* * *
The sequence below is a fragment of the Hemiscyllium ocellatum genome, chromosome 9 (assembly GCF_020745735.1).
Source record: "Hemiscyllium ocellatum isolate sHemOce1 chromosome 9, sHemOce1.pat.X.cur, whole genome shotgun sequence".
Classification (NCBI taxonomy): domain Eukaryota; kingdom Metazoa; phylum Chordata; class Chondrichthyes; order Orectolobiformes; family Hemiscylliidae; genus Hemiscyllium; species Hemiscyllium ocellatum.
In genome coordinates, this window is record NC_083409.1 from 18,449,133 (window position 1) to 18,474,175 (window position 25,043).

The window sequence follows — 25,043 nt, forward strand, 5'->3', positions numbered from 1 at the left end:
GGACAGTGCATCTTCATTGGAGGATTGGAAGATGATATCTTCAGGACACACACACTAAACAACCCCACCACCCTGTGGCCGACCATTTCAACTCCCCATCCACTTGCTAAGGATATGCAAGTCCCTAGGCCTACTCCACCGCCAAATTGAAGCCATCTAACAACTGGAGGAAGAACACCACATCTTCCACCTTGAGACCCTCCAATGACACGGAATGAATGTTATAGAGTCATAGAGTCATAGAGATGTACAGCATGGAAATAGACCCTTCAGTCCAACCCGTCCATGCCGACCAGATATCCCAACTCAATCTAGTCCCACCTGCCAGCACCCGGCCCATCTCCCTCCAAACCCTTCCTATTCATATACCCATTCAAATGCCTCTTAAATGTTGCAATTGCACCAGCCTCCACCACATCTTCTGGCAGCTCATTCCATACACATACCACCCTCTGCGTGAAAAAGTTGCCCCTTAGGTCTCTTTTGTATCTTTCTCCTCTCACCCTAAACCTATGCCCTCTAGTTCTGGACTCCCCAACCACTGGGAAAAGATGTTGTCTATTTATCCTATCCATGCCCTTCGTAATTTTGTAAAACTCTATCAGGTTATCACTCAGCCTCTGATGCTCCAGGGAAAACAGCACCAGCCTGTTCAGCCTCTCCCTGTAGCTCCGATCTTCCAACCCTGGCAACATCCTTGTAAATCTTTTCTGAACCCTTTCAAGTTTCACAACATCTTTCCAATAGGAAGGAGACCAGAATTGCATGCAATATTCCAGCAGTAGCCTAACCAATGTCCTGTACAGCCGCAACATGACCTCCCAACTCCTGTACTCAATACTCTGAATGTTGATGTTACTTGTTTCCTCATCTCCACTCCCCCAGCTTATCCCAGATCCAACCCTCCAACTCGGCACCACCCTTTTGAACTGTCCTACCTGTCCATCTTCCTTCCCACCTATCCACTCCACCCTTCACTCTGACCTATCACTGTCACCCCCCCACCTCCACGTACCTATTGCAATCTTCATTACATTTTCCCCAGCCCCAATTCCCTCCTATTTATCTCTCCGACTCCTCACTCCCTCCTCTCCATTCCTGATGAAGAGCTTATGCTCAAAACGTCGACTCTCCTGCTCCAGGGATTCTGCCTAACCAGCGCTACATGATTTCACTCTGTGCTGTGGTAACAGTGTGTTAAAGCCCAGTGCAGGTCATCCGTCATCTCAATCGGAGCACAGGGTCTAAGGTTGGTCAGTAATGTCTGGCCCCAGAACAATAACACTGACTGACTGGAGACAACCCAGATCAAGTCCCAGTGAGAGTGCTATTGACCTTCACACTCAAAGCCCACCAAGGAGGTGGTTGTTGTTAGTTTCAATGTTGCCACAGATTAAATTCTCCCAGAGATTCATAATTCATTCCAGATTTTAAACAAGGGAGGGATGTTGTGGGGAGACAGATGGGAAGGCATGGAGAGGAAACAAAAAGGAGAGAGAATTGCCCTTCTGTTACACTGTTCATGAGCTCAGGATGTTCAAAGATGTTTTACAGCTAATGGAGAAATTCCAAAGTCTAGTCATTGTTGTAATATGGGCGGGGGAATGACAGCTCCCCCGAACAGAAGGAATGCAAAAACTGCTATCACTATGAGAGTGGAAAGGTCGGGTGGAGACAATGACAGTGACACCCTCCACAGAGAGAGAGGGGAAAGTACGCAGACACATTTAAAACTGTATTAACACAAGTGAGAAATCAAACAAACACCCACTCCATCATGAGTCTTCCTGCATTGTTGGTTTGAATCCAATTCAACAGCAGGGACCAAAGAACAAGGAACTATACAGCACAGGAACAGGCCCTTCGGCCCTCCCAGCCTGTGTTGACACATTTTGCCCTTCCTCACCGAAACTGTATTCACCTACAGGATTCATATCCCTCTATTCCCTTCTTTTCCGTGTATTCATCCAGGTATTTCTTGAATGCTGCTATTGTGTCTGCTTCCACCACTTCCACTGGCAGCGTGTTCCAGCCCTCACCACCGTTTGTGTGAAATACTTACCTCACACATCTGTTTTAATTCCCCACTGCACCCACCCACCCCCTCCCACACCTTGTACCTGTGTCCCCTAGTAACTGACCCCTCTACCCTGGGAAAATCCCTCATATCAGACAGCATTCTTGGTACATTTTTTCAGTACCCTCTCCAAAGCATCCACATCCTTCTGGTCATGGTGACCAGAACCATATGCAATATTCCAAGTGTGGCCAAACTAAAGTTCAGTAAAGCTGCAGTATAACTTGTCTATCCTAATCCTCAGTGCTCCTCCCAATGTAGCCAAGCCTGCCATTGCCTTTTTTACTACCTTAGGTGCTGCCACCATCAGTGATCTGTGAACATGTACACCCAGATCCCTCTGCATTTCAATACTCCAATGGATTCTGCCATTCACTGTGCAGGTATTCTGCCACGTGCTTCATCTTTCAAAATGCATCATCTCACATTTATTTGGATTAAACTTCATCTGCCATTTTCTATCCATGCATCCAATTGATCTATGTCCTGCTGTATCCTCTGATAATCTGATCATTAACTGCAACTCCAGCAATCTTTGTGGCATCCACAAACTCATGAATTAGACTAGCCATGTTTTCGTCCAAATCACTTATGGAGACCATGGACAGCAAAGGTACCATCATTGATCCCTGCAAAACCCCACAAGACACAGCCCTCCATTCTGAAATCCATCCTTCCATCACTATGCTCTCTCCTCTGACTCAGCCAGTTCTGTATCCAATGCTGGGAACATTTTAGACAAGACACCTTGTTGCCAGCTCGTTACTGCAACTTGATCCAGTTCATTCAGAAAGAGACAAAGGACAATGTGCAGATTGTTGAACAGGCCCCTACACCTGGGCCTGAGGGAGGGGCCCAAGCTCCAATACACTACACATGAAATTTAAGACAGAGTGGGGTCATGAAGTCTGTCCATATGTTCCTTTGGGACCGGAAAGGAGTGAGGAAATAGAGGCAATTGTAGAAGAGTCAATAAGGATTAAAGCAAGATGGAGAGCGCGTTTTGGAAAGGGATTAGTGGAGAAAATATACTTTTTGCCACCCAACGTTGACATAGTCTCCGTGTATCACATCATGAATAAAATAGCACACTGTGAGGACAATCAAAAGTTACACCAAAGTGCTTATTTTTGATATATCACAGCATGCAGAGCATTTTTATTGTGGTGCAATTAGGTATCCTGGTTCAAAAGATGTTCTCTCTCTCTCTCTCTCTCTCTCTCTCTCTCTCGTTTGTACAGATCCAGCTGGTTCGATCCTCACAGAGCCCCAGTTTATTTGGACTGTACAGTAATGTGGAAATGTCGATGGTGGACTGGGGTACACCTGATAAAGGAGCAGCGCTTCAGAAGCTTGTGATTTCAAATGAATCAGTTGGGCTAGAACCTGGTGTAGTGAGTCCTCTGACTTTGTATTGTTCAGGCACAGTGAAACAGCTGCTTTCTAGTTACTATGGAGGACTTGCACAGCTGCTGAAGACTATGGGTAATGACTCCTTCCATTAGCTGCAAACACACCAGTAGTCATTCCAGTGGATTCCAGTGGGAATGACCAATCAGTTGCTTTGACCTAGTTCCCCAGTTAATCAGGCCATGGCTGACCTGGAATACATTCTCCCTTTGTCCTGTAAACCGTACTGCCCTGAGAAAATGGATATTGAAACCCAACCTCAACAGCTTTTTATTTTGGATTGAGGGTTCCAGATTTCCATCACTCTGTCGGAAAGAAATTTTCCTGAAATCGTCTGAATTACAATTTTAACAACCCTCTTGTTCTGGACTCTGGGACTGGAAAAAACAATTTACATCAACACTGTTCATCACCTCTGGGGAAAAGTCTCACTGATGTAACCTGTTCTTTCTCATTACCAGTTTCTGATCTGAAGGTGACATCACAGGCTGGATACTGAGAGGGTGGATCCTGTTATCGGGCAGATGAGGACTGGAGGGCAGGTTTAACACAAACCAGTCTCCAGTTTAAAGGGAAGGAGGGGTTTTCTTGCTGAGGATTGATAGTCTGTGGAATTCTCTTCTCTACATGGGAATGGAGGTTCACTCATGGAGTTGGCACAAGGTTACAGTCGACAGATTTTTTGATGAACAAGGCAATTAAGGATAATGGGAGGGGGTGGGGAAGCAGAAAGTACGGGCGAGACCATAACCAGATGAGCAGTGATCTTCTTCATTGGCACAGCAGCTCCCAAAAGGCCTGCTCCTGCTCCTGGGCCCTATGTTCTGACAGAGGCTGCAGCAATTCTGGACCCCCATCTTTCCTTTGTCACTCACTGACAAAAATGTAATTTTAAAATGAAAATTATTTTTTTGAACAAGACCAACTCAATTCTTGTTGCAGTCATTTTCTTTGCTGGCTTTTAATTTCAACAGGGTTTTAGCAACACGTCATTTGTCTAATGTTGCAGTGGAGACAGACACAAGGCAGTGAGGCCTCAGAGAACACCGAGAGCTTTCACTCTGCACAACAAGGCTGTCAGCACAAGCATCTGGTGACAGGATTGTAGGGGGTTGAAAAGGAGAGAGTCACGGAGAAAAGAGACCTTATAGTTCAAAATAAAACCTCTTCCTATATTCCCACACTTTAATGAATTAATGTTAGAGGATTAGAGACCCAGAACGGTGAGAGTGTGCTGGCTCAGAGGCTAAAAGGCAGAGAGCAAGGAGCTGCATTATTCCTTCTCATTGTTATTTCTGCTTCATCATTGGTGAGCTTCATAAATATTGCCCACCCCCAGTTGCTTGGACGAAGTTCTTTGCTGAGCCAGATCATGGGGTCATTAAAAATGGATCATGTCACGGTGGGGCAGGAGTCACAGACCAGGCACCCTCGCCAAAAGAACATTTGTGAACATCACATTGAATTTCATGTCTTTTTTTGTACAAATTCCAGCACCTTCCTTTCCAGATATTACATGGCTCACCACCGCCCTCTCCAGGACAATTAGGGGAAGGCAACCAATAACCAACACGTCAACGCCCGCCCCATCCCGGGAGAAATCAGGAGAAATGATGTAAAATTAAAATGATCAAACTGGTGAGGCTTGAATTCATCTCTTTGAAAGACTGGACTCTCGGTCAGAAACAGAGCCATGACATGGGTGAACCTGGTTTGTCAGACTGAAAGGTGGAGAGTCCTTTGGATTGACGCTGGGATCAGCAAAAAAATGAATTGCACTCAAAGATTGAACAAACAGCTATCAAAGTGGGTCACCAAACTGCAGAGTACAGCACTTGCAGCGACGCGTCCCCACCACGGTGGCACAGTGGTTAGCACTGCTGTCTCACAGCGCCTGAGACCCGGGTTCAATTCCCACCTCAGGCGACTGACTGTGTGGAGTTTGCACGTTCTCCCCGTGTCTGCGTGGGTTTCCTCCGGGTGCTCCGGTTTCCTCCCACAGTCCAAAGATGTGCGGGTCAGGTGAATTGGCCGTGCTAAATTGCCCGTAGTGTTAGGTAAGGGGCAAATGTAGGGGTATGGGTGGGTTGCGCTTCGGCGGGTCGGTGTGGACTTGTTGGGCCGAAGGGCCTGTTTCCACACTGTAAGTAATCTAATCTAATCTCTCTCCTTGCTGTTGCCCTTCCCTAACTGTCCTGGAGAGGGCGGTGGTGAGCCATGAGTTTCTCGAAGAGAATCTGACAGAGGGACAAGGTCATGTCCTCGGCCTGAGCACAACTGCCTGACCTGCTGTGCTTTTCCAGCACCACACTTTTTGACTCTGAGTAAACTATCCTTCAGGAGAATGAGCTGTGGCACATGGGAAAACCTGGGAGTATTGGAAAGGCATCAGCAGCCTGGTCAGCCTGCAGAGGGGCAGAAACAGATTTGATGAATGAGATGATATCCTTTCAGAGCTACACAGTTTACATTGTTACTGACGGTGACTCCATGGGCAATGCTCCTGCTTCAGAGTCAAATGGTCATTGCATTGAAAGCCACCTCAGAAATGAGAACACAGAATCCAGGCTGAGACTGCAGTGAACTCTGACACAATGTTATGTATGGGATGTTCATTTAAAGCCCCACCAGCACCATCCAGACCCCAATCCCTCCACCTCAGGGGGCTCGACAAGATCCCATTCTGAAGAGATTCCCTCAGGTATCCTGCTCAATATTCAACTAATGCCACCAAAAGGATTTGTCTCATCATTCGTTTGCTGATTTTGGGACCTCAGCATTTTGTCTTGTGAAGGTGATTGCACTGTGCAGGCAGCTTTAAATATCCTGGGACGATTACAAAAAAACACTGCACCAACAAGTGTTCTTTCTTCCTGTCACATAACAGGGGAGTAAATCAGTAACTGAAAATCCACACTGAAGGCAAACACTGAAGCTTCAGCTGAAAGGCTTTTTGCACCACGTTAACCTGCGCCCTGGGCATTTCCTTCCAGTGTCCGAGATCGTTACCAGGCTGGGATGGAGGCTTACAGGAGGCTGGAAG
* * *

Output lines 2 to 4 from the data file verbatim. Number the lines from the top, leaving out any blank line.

Source record: "Hemiscyllium ocellatum isolate sHemOce1 chromosome 9, sHemOce1.pat.X.cur, whole genome shotgun sequence".
Classification (NCBI taxonomy): domain Eukaryota; kingdom Metazoa; phylum Chordata; class Chondrichthyes; order Orectolobiformes; family Hemiscylliidae; genus Hemiscyllium; species Hemiscyllium ocellatum.
In genome coordinates, this window is record NC_083409.1 from 18,449,133 (window position 1) to 18,474,175 (window position 25,043).